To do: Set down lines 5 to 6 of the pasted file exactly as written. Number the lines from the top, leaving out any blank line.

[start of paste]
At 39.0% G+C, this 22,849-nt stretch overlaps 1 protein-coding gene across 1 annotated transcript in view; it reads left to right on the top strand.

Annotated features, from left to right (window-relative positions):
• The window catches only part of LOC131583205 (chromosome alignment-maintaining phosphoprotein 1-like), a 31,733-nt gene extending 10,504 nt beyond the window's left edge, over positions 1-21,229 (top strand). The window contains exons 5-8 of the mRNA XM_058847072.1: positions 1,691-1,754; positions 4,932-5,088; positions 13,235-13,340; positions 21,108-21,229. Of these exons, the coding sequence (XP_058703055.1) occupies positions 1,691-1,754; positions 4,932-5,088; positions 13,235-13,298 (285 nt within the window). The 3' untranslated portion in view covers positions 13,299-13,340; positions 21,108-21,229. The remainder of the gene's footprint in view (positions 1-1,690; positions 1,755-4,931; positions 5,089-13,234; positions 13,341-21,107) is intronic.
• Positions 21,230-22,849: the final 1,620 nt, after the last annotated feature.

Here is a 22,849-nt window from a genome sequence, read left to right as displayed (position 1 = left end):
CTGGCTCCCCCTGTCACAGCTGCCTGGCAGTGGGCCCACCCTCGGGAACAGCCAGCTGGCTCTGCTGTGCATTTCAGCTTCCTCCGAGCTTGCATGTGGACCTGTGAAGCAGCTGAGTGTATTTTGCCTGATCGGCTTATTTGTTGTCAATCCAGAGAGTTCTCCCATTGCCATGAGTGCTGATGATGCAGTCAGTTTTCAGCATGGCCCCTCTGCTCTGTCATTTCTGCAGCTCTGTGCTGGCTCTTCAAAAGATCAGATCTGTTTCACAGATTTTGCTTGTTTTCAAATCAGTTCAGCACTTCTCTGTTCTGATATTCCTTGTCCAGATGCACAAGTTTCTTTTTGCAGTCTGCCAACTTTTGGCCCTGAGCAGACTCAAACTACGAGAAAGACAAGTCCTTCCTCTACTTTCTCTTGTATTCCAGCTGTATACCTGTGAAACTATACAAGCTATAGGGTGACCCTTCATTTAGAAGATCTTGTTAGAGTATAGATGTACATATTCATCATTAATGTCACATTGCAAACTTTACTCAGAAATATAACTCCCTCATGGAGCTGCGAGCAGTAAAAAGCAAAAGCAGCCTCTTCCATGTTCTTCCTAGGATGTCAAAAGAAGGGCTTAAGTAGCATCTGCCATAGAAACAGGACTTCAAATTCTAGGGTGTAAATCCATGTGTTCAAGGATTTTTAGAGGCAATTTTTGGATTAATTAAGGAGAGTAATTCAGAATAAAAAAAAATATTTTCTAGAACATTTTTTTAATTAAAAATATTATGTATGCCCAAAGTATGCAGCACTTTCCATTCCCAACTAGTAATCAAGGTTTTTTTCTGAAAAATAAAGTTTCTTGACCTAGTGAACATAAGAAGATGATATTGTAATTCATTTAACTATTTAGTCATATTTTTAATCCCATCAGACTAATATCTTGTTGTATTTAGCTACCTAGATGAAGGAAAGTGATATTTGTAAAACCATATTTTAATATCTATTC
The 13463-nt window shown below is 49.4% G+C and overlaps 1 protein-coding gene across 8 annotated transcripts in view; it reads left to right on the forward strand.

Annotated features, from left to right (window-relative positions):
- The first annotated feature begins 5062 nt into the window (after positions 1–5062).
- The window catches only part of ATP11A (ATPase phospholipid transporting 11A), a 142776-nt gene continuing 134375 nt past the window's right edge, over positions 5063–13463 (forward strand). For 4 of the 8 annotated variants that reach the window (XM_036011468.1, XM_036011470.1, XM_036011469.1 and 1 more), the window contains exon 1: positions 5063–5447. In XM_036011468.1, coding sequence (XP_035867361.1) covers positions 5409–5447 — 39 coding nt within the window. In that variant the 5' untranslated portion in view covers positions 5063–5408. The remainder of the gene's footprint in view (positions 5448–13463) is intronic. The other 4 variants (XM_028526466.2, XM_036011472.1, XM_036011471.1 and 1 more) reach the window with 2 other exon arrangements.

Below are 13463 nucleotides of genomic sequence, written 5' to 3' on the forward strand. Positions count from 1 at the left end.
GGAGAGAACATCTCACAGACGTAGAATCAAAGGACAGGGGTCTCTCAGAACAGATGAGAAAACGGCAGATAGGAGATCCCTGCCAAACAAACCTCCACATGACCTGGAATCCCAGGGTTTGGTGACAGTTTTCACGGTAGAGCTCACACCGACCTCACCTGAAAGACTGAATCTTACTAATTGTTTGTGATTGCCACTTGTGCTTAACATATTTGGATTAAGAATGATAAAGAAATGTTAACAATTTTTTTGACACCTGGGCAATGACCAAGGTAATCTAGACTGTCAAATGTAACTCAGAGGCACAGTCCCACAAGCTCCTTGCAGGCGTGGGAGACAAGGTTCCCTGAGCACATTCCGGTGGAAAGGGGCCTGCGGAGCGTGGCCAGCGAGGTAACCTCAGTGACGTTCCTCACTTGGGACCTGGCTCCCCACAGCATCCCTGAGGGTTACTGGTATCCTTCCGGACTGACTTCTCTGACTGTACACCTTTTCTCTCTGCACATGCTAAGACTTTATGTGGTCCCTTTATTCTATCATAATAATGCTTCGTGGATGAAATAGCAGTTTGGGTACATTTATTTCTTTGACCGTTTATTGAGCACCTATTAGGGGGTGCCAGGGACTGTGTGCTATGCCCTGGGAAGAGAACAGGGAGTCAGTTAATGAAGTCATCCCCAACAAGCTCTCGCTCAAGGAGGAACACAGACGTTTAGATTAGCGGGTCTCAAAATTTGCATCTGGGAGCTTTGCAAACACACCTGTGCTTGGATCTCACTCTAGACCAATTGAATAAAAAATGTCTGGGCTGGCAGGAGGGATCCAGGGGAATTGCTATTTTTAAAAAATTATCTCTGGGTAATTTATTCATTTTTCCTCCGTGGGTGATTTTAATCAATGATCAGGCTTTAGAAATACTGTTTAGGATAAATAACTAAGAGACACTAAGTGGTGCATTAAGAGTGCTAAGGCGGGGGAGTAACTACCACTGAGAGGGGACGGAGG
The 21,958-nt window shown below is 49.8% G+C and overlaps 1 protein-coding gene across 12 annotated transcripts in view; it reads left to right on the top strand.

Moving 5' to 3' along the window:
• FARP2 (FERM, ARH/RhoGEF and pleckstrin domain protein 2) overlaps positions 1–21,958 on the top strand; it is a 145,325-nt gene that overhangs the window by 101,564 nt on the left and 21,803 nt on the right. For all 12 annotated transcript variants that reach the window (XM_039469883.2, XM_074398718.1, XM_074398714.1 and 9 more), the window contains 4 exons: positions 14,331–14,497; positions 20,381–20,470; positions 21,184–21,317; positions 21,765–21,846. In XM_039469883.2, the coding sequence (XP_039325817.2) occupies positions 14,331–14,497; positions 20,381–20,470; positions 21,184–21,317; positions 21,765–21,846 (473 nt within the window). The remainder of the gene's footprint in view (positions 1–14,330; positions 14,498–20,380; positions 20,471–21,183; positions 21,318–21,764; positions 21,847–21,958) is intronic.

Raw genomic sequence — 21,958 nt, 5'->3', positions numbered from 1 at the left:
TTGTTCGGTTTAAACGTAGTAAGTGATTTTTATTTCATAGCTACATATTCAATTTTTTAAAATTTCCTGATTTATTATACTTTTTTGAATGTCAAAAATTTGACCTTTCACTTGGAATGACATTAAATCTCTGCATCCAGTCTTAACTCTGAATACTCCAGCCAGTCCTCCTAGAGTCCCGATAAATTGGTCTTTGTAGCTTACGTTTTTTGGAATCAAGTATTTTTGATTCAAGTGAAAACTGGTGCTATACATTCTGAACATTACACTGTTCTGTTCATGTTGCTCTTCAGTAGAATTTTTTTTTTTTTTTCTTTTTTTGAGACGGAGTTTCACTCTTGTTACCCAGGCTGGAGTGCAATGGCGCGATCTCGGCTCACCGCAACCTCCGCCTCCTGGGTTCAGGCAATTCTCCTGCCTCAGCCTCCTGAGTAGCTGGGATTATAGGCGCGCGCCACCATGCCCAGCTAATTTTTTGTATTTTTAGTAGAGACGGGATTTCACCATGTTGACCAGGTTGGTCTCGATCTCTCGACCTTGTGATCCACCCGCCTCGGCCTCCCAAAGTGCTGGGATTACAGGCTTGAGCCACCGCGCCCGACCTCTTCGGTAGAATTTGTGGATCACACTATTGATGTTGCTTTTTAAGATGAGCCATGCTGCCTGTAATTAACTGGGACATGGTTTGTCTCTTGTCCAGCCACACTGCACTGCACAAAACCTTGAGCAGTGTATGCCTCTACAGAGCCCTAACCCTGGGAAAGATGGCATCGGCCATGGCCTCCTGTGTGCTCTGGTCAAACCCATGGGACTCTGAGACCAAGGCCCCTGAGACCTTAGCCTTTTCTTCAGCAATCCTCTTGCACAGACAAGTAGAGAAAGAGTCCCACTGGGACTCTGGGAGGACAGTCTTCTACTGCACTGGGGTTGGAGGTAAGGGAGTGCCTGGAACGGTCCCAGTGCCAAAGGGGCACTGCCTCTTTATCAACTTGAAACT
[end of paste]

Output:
Here is a 22,849-nt window from a genome sequence, read left to right as displayed (position 1 = left end):
CTGGCTCCCCCTGTCACAGCTGCCTGGCAGTGGGCCCACCCTCGGGAACAGCCAGCTGGCTCTGCTGTGCATTTCAGCTTCCTCCGAGCTTGCATGTGGACCTGTGAAGCAGCTGAGTGTATTTTGCCTGATCGGCTTATTTGTTGTCAATCCAGAGAGTTCTCCCATTGCCATGAGTGCTGATGATGCAGTCAGTTTTCAGCATGGCCCCTCTGCTCTGTCATTTCTGCAGCTCTGTGCTGGCTCTTCAAAAGATCAGATCTGTTTCACAGATTTTGCTTGTTTTCAAATCAGTTCAGCACTTCTCTGTTCTGATATTCCTTGTCCAGATGCACAAGTTTCTTTTTGCAGTCTGCCAACTTTTGGCCCTGAGCAGACTCAAACTACGAGAAAGACAAGTCCTTCCTCTACTTTCTCTTGTATTCCAGCTGTATACCTGTGAAACTATACAAGCTATAGGGTGACCCTTCATTTAGAAGATCTTGTTAGAGTATAGATGTACATATTCATCATTAATGTCACATTGCAAACTTTACTCAGAAATATAACTCCCTCATGGAGCTGCGAGCAGTAAAAAGCAAAAGCAGCCTCTTCCATGTTCTTCCTAGGATGTCAAAAGAAGGGCTTAAGTAGCATCTGCCATAGAAACAGGACTTCAAATTCTAGGGTGTAAATCCATGTGTTCAAGGATTTTTAGAGGCAATTTTTGGATTAATTAAGGAGAGTAATTCAGAATAAAAAAAAATATTTTCTAGAACATTTTTTTAATTAAAAATATTATGTATGCCCAAAGTATGCAGCACTTTCCATTCCCAACTAGTAATCAAGGTTTTTTTCTGAAAAATAAAGTTTCTTGACCTAGTGAACATAAGAAGATGATATTGTAATTCATTTAACTATTTAGTCATATTTTTAATCCCATCAGACTAATATCTTGTTGTATTTAGCTACCTAGATGAAGGAAAGTGATATTTGTAAAACCATATTTTAATATCTATTC